Coroner calls for more signage on town beach following double death

The air ambulance landing in Clacton last summer PICTURE: JAKE FOXFORD

The air ambulance landing in Clacton last summer PICTURE: JAKE FOXFORD - Credit: Archant

A coroner who looked into the death of two siblings who died on Clacton beach last summer has called for improved warning signage on the town’s shores.

Clacton seafront has seen three teenage deaths in three years Picture: SIMON PARKER

Clacton seafront has seen three teenage deaths in three years Picture: SIMON PARKER

Malika Shamas, 14, and Haider Ali, 18, died last August on the beach after they got into difficulties while bathing in the sea, near a groyne.

An inquest found that the siblings had died from drowning and pneumonia.

Senior Coroner for Essex Caroline Beasley-Murray expressed a number of concerns about warning notices - particularly about the size of the text on the boards, questioned whether they were likely to be read by anyone and suggested more child friendly signs would also be helpful.

The siblings had travelled to the beach with family members from their home in Luton for a day at the seaside.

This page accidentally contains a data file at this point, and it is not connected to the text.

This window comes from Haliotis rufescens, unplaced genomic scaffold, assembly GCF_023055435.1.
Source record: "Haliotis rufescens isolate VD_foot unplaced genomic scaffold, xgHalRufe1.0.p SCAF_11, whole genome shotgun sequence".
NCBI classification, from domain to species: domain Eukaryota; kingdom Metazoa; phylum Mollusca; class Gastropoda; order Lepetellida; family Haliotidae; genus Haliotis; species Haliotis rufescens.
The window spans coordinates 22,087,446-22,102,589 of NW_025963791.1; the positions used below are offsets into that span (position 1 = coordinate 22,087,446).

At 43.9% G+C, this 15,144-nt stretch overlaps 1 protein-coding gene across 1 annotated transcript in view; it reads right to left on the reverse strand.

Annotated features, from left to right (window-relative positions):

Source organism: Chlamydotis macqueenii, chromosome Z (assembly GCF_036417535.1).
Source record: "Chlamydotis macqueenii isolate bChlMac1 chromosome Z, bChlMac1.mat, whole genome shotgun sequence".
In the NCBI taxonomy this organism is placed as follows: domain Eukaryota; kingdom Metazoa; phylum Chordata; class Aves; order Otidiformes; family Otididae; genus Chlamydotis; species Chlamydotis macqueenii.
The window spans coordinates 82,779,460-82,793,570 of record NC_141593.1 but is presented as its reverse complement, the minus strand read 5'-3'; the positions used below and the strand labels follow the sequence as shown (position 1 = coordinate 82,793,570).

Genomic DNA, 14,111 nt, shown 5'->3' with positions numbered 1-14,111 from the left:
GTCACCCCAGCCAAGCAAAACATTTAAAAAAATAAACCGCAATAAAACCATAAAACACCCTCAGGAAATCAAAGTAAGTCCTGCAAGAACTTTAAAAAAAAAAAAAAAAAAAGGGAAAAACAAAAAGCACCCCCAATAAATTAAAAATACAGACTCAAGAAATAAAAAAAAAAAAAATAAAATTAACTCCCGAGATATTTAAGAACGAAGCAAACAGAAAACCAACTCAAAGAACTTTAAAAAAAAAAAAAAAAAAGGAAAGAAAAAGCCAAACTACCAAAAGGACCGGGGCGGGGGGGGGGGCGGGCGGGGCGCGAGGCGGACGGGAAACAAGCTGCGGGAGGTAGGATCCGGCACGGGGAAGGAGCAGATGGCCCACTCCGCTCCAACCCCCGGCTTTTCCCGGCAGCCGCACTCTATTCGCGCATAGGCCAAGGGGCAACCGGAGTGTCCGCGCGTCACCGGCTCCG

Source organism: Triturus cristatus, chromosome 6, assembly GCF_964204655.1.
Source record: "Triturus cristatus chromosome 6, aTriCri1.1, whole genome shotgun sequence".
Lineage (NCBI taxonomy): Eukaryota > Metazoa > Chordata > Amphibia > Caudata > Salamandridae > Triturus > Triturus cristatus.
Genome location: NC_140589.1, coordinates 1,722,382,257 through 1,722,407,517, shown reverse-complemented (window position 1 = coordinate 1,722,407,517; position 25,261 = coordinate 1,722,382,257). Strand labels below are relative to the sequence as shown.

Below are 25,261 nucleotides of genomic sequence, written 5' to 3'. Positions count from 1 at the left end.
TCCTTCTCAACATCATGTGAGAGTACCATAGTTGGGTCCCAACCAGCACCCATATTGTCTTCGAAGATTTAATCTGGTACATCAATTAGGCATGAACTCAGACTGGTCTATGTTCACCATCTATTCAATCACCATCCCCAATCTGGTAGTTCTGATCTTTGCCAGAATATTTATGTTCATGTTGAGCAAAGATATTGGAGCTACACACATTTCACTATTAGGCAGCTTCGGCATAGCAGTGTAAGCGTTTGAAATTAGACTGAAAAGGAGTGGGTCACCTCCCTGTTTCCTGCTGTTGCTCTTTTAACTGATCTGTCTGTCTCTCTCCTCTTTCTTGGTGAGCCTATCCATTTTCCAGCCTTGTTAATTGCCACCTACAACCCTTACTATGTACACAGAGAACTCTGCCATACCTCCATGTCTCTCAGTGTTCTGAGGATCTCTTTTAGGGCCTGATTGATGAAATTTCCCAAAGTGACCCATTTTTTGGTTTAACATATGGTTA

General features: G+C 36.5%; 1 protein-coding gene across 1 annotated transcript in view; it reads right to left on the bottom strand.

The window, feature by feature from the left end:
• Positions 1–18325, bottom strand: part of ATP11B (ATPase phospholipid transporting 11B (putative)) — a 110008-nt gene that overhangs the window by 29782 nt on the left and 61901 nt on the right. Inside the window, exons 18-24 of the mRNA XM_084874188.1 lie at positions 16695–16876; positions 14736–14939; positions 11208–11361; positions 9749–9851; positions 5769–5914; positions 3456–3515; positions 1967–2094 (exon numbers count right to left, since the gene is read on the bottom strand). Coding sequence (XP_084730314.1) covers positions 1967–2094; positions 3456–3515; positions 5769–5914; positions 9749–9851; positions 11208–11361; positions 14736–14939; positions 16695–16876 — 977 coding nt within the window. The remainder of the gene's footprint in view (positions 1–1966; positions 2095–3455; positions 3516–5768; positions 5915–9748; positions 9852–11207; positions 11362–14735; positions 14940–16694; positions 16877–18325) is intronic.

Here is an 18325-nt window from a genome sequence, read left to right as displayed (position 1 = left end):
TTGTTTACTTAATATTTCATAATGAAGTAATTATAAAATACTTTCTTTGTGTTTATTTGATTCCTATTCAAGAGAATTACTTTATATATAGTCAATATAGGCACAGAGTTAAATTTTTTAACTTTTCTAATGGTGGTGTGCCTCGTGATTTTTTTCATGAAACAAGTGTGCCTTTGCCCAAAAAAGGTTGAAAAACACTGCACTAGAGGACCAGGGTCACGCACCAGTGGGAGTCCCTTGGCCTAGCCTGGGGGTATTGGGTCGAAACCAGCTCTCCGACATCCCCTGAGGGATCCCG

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In the notice to Tendring District Council, the coroner said: "In my opinion action should be taken to prevent future deaths and I believe you and your organisation have the power to take such action."

Among the items of concern were the inadequacy of the signage in and around the beach.

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She said that this was all the more important given that another teenager, 15-year-old Ben Quartermaine, had died on the beach in 2018.

She also called for more surveillance on the beach as well as more liaison work with the RNLI.

Mike Carran, Head of Sport and Leisure at Tendring District Council, said: "Our thoughts and condolences are, and always will be, with the family and friends of Malika Shamas and Haider Ali.

"The tragic event of last summer which led to their untimely deaths touched everyone at Tendring District Council, and in particular those hard-working members of our Beach Patrol who battled to save their lives.

"Nothing can bring back these teenagers, who had their lives ahead of them. However we hope that this tragedy can help to raise awareness of the dangers inherent at the coast - particularly with the traditionally harder-to-reach inland community - and help to prevent further tragedies.

"To this end we will continue to work with our partners, including the RNLI, through the Tendring Water Safety Forum, to do everything possible to make our coastline as safe as it can be. This will range from reviewing our signage in line with national guidance, and continuing to promote education about water safety to our young people.

"We will, as part of this, consider how best to implement the recommendations made by the coroner to further improve safety on our seafronts."

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